I posted this recently on Reddit, but I felt it was important enough to post again here.
One of the most common themes I see with beginners or people learning a new language is the question “What should I build?”
The problem isn’t the question itself, but that so many people want to build something that is both:
My advice is to stop doing this. Forget about (1). Focus exclusively on (2) - finding projects that you can actually complete in a reasonable timeline.
You are much more likely to finally build that awesome open source application, or whatever else, if you accept that your first 5-10 projects aren’t likely going to be useful to anyone. They should just be something you can learn from. When you have finally learned what you are doing you can then move on to the useful applications.
The reasoning behind this is pretty simple - anything a beginner can build in a week is likely something an expert can write in a day (if that). That is just how programming works; as you get better you can do a lot more in less time because you spend less time debugging and learning and more time doing.
That doesn’t mean that this is true for everyone. There are always exceptions to this rule, but they are just that - exceptions. And the authors are likely exaggerating if they claim it was their “first” application. It was likely their 10th, but they just didn’t consider the first 9 applications “real applications”.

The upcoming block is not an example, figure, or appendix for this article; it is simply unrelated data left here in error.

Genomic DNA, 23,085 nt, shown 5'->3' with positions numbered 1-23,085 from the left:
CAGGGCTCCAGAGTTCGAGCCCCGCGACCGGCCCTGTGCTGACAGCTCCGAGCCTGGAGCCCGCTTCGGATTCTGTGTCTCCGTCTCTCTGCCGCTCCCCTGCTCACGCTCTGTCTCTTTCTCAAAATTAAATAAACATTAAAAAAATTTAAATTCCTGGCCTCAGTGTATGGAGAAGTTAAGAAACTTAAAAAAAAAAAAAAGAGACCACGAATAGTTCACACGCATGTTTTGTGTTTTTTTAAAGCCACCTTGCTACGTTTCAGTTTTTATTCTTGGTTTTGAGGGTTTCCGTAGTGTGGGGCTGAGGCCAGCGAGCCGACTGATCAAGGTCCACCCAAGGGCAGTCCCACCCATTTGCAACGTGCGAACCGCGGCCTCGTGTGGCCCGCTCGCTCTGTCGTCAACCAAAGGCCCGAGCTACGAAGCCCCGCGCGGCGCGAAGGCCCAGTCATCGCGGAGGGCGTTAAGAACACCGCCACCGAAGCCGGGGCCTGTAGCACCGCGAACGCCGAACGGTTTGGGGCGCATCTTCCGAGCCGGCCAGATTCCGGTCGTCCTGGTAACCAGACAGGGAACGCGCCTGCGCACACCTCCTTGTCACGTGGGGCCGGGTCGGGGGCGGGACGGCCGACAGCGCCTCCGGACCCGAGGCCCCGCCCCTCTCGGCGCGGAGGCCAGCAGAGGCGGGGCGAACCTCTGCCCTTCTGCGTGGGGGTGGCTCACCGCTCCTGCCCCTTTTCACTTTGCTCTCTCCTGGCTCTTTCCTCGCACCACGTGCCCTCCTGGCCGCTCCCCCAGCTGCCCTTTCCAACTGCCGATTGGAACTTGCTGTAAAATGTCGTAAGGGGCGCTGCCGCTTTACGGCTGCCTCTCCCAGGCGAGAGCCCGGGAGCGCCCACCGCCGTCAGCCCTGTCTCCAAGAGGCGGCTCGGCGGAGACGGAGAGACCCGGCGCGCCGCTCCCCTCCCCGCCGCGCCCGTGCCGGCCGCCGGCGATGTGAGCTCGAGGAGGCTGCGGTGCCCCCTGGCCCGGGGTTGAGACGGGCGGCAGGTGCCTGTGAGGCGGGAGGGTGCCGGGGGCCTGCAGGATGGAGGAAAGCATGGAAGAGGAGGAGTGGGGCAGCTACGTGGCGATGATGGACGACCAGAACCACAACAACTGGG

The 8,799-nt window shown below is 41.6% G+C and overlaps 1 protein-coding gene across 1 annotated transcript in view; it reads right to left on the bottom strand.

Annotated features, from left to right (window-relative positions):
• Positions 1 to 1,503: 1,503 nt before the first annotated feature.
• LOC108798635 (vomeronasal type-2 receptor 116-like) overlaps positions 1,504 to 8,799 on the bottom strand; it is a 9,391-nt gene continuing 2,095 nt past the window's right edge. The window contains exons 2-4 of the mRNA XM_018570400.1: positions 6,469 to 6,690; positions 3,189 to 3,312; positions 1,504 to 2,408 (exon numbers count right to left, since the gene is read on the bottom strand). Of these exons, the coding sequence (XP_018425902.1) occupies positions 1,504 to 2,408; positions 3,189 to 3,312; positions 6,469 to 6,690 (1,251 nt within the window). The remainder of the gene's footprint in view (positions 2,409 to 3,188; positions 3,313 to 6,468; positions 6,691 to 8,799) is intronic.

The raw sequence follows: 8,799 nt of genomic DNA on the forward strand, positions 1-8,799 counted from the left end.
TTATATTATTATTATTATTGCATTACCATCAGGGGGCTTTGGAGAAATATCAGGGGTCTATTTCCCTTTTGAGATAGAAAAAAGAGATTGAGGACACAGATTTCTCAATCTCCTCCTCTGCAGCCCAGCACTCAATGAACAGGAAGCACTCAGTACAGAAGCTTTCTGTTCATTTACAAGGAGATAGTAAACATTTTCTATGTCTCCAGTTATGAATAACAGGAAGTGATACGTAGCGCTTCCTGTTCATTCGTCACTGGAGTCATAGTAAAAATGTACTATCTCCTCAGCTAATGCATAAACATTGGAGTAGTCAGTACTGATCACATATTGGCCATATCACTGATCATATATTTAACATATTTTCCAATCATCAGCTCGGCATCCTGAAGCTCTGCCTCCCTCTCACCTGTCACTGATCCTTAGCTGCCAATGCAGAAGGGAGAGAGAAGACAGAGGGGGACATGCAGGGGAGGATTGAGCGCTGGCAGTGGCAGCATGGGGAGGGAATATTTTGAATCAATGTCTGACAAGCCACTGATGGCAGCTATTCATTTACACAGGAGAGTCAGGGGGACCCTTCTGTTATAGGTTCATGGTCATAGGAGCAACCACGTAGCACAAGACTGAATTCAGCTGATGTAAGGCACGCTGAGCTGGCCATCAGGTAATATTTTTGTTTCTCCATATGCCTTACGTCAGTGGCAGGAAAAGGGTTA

My first 10-20 projects were all junk. I don’t have the source code anymore, but if I did both you and I would laugh at how useless they were in their final form. But where they were useful is in teaching me how to do new things.
TL;DR - Build things that will teach you and push you to learn more, but keep the scope small enough that you will actually complete the project.
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Jon Calhoun is a full stack web developer who teaches about Go, web development, algorithms, and anything programming. If you haven't already, you should totally check out his Go courses.
Previously, Jon worked at several statups including co-founding EasyPost, a shipping API used by several fortune 500 companies. Prior to that Jon worked at Google, competed at world finals in programming competitions, and has been programming since he was a child.
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